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LibreOffice 6.0.6 Office Suite Released with 55 Bug Fixes, Download Now

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Security

Coming about six weeks after the LibreOffice 6.0.5 maintenance update, the LibreOffice 6.0.6 point release is here to further improve and stability and reliability of the LibreOffice 6.0 office suite series for all supported platforms by addressing a total of 55 bugs and other issues reported by users lately for various core components. Detailed changelogs are available here and here.

When they released the LibreOffice 6.0.5 update back in June 2018, The Document Foundation said that the LibreOffice 6.0 series is now ready for mainstream users and enterprise deployments. LibreOffice 6.0.6 continues this trend by offering mainstream users a more stable, reliable, and secure office suite that's ready to replace popular commercial alternatives.

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How LibreOffice’s quality has improved thanks to automated tools and the volunteer contribution of security specialists

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The Document Foundation celebrates five years of improvements to LibreOffice’s source code under Red Hat’s leadership, thanks to the adoption of automated tools such as Coverity Scan and Google OSS-Fuzz, and to the key contributions in the area of source code fuzzing of security specialists such as Antti Levomäki and Christian Jalio of Forcepoint.

“The combination of Coverity Scan, Google OSS-Fuzz and dedicated fuzzing by security specialists at Forcepoint has allowed us to catch bugs – which could have turned into security issues – before a release,” says Red Hat’s Caolán McNamara, a senior developer and the leader of the security team at LibreOffice.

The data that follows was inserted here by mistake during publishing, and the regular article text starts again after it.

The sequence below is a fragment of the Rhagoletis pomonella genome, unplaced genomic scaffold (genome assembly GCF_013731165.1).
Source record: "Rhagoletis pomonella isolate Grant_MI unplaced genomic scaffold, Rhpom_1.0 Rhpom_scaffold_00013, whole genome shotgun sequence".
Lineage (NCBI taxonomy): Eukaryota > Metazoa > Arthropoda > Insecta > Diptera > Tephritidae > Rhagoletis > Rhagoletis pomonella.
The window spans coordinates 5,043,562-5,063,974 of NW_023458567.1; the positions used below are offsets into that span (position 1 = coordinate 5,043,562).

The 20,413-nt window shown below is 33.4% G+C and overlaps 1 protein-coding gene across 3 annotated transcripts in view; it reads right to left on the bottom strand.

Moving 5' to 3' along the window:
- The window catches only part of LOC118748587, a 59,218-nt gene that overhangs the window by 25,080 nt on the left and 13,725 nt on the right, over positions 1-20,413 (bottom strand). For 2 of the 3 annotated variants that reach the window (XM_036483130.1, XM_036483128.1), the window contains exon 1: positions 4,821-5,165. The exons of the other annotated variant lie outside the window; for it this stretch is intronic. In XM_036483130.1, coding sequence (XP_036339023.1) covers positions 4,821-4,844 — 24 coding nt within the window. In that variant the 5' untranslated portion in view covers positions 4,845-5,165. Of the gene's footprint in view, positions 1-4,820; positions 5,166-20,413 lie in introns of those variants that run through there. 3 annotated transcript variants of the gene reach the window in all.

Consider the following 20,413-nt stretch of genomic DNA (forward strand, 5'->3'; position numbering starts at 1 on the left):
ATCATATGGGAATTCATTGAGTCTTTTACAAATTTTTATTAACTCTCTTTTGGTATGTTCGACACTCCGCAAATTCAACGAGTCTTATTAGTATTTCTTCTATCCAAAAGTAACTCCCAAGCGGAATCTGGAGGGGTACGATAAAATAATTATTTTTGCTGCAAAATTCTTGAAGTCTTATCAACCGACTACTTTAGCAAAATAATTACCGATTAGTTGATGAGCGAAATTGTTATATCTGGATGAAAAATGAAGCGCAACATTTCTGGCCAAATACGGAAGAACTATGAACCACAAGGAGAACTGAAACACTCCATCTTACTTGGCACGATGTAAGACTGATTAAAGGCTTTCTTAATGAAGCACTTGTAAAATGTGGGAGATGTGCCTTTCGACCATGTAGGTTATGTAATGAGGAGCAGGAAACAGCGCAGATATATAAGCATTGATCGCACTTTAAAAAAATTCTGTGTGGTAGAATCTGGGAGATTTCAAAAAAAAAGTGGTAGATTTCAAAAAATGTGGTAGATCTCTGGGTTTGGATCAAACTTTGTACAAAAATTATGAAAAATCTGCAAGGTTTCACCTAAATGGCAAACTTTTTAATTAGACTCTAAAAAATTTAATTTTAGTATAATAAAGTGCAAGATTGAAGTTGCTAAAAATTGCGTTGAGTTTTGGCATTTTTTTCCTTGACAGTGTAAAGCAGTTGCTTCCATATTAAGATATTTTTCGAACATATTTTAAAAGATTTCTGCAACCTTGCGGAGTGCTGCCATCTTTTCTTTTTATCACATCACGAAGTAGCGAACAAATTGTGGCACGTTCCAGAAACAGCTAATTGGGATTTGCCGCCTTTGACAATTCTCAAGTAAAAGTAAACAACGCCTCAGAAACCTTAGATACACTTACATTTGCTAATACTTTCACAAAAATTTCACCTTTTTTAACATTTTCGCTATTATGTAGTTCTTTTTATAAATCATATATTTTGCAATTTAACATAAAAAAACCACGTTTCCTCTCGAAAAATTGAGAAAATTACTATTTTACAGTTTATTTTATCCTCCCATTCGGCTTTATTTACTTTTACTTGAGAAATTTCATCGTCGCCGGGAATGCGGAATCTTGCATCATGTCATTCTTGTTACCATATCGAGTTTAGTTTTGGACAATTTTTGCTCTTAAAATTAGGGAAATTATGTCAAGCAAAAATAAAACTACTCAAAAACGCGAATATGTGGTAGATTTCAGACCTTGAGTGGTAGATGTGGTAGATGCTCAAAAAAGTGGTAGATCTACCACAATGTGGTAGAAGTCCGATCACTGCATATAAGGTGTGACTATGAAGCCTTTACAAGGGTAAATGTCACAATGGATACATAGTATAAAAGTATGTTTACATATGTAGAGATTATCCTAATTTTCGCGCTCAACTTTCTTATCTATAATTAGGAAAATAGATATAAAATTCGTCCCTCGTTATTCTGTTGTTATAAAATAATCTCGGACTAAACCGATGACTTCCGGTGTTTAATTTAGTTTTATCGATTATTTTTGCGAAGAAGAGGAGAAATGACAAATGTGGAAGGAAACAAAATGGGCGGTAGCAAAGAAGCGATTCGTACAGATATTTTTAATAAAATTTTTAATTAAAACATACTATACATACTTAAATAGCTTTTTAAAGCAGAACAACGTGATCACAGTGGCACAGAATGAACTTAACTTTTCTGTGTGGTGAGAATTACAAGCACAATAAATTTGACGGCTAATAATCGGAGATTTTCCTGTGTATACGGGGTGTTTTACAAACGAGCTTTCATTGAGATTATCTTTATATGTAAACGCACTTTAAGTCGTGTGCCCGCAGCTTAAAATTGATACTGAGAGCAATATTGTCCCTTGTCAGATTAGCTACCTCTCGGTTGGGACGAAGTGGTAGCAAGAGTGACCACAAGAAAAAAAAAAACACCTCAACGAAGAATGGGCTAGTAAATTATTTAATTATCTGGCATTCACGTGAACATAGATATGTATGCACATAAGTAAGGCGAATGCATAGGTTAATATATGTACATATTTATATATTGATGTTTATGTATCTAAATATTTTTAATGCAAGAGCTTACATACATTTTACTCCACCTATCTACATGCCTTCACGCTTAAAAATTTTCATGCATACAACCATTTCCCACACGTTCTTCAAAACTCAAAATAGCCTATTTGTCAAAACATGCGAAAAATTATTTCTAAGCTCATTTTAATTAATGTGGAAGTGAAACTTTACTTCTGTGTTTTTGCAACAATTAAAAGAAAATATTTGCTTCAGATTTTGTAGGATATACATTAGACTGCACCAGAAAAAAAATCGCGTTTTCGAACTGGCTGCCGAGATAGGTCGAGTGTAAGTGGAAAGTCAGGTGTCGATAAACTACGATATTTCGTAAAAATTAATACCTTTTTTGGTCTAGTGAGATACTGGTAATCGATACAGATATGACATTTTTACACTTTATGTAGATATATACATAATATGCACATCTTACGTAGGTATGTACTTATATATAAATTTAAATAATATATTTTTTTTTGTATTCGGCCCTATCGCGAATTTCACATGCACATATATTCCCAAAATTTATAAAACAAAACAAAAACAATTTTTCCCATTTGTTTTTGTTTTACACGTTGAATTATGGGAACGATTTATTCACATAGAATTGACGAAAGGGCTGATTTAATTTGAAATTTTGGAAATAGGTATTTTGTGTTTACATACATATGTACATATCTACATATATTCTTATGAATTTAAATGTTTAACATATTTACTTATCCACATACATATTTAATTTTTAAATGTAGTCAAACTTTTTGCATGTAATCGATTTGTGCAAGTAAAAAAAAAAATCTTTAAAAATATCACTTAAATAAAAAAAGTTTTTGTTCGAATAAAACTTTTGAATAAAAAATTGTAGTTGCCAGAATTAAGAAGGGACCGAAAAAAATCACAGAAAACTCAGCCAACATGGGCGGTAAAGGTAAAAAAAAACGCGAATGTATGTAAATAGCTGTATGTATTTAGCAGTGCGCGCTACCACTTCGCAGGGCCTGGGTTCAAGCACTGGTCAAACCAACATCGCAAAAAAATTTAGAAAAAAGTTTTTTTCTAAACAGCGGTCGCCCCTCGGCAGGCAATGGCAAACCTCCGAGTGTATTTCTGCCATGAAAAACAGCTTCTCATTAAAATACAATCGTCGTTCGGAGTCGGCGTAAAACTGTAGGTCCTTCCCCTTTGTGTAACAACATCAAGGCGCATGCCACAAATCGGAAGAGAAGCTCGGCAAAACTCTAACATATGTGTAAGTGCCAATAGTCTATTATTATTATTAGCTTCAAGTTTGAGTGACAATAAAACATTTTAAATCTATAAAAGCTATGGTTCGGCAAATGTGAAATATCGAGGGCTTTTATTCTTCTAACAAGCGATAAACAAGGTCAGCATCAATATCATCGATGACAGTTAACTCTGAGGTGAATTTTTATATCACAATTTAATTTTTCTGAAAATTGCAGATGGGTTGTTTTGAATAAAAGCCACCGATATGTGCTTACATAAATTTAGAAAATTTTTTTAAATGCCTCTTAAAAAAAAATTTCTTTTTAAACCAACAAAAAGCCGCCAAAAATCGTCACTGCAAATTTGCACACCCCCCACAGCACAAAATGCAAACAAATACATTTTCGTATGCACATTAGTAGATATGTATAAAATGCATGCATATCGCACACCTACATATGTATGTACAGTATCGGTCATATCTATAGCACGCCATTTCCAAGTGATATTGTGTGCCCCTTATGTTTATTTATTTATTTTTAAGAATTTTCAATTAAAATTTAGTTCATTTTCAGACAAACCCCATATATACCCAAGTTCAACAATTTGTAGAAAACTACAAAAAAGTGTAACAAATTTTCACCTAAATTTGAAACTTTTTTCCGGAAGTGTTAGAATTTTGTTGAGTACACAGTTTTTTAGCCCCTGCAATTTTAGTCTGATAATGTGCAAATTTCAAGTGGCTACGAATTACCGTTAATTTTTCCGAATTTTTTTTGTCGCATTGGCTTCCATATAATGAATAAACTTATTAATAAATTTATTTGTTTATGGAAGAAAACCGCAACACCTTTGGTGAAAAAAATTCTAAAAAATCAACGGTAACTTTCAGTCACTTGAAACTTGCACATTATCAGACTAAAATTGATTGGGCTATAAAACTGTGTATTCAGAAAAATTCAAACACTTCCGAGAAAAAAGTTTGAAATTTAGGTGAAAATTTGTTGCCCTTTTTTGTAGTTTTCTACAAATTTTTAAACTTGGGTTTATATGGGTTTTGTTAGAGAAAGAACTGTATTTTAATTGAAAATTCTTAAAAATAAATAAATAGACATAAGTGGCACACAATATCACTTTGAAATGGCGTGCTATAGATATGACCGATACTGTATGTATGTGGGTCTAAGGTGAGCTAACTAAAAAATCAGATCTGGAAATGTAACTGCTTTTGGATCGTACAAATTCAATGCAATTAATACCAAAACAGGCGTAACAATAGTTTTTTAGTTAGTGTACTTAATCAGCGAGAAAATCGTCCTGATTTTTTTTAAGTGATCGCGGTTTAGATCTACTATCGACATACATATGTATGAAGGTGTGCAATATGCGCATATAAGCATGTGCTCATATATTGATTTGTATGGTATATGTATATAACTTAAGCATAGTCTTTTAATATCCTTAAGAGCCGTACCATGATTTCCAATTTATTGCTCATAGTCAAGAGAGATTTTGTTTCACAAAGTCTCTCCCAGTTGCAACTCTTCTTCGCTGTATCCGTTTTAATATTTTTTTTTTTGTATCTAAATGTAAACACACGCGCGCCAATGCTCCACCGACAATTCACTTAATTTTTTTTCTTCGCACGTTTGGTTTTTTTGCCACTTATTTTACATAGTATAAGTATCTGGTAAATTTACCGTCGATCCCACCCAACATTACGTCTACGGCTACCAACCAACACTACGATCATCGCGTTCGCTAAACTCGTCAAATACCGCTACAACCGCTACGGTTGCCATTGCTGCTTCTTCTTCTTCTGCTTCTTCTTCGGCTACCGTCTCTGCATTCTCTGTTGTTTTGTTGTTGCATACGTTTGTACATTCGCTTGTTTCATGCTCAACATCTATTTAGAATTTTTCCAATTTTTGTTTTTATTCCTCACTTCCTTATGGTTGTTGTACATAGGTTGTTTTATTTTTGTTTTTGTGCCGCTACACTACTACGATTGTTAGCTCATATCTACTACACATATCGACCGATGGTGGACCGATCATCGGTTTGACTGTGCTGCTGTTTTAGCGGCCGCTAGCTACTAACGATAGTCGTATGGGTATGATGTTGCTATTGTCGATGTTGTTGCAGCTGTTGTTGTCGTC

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Oracle/Kernel/LibreOffice: DTrace, Linux, and LibreOffice 6.1 Schedule

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  • DTrace on Linux: an Update

    DTrace offers easy-but-powerful dynamic tracing of system behavior, and it is so lightweight and safe that it can routinely be used on production systems. DTrace was originally developed for the Oracle Solaris operating system.

  • Oracle Updates DTrace For Linux With ARM64 Support, Feature Updates

    At the beginning of the year Oracle reaffirmed their commitment for DTrace on Linux. For those still interested in using this dynamic tracing framework on Linux, Oracle has been rolling out a number of feature updates.

    Oracle has made a number of recent updates to the DTrace framework on Linux. Recent DTrace for Linux improvements include support for 64-bit ARM (ARM64 / AArch64), support for additional providers, bringing feature alignment with other DTrace implementations, compile-time array bounds checking, support for newer versions of the Linux kernel, PID provider support for user-space tracing, and various bug fixes.

  • LibreOffice 6.1 RC2 Released For Testing This Next Open-Source Office Suite Update

    LibreOffice 6.1 is planned for release by the middle of August but for that next version to happen without a hitch, the LibreOffice team could use a hand with the testing of their latest release candidates.

LibreOffice 6.1 On Track for Mid-August Release as Second RC Is Out for Testing

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Coming only two weeks after the first Release Candidate, LibreOffice 6.1 RC2 (Release Candidate 2) is here to fix more of those annoyances and bugs that might block the final release. A total of 84 bugs have been squashed across various components in LibreOffice 6.1 RC2 compared to the first Release Candidate.

While LibreOffice 6.1 is on track for its mid-August release, the development team still needs your help to test these Release Candidate versions and report any bugs or issues you may encounter, or just give positive feedback if everything works well for you during testing.

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LibreOffice With Microsoft DRM and a Tax

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Microsoft
Legal

LibreOffice and Plasma

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KDE
LibO